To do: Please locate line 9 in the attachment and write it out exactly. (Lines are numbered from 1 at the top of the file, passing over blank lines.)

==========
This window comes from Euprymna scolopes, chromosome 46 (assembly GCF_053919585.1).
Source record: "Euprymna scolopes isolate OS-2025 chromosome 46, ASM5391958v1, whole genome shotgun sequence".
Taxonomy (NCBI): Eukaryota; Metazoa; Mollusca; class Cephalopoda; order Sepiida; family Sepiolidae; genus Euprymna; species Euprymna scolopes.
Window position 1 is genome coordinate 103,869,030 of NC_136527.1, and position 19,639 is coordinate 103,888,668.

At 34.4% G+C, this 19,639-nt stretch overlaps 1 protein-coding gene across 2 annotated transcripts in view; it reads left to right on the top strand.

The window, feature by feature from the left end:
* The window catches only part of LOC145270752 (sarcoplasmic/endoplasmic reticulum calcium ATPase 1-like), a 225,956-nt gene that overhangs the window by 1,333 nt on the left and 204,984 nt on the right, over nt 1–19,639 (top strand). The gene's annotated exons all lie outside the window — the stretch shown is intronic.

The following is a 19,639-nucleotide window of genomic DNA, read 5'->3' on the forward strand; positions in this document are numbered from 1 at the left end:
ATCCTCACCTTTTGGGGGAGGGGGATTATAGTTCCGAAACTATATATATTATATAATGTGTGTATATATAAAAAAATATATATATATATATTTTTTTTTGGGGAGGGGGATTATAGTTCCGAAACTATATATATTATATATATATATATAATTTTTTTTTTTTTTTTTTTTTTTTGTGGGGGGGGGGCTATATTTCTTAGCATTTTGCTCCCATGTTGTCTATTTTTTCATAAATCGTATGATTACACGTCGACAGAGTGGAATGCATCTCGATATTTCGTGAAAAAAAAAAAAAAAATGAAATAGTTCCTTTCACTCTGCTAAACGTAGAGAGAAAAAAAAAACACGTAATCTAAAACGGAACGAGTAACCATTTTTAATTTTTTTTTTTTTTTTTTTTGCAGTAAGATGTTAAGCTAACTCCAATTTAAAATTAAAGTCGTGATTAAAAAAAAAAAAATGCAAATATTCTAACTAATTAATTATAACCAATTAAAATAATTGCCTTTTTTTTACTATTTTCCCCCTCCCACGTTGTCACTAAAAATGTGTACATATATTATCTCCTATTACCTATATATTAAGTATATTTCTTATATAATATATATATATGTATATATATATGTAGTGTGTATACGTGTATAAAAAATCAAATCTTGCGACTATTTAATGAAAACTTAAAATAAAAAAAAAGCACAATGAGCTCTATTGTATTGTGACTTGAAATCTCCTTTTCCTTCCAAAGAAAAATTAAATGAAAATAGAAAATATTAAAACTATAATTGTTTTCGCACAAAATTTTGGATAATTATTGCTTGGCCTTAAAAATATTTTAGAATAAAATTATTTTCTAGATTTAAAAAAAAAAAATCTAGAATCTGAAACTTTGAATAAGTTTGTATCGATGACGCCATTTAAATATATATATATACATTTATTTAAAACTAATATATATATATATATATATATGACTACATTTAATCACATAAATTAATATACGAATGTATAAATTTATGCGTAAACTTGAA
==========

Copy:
ATCCTCACCTTTTGGGGGAGGGGGATTATAGTTCCGAAACTATATATATTATATAATGTGTGTATATATAAAAAAATATATATATATATATTTTTTTTTGGGGAGGGGGATTATAGTTCCGAAACTATATATATTATATATATATATATAATTTTTTTTTTTTTTTTTTTTTTTTGTGGGGGGGGGGCTATATTTCTTAGCATTTTGCTCCCATGTTGTCTATTTTTTCATAAATCGTATGATTACACGTCGACAGAGTGGAATGCATCTCGATATTTCGTGAAAAAAAAAAAAAAAATGAAATAGTTCCTTTCACTCTGCTAAACGTAGAGAGAAAAAAAAAACACGTAATCTAAAACGGAACGAGTAACCATTTTTAATTTTTTTTTTTTTTTTTTTTGCAGTAAGATGTTAAGCTAACTCCAATTTAAAATTAAAGTCGTGATTAAAAAAAAAAAAATGCAAATATTCTAACTAATTAATTATAACCAATTAAAATAATTGCCTTTTTTTTACTATTTTCCCCCTCCCACGTTGTCACTAAAAATGTGTACATATATTATCTCCTATTACCTATATATTAAGTATATTTCTTATATAATATATATATATGTATATATATATGTAGTGTGTATACGTGTATAAAAAATCAAATCTTGCGACTATTTAATGAAAACTTAAAATAAAAAAAAAGCACAATGAGCTCTATTGTATTGTGACTTGAAATCTCCTTTTCCTTCCAAAGAAAAATTAAATGAAAATAGAAAATATTAAAACTATAATTGTTTTCGCACAAAATTTTGGATAATTATTGCTTGGCCTTAAAAATATTTTAGAATAAAATTATTTTCTAGATTTAAAAAAAAAAAATCTAGAATCTGAAACTTTGAATAAGTTTGTATCGATGACGCCATTTAAATATATATATATACATTTATTTAAAACTAATATATATATATATATATATATGACTACATTTAATCACATAAATTAATATACGAATGTATAAATTTATGCGTAAACTTGAA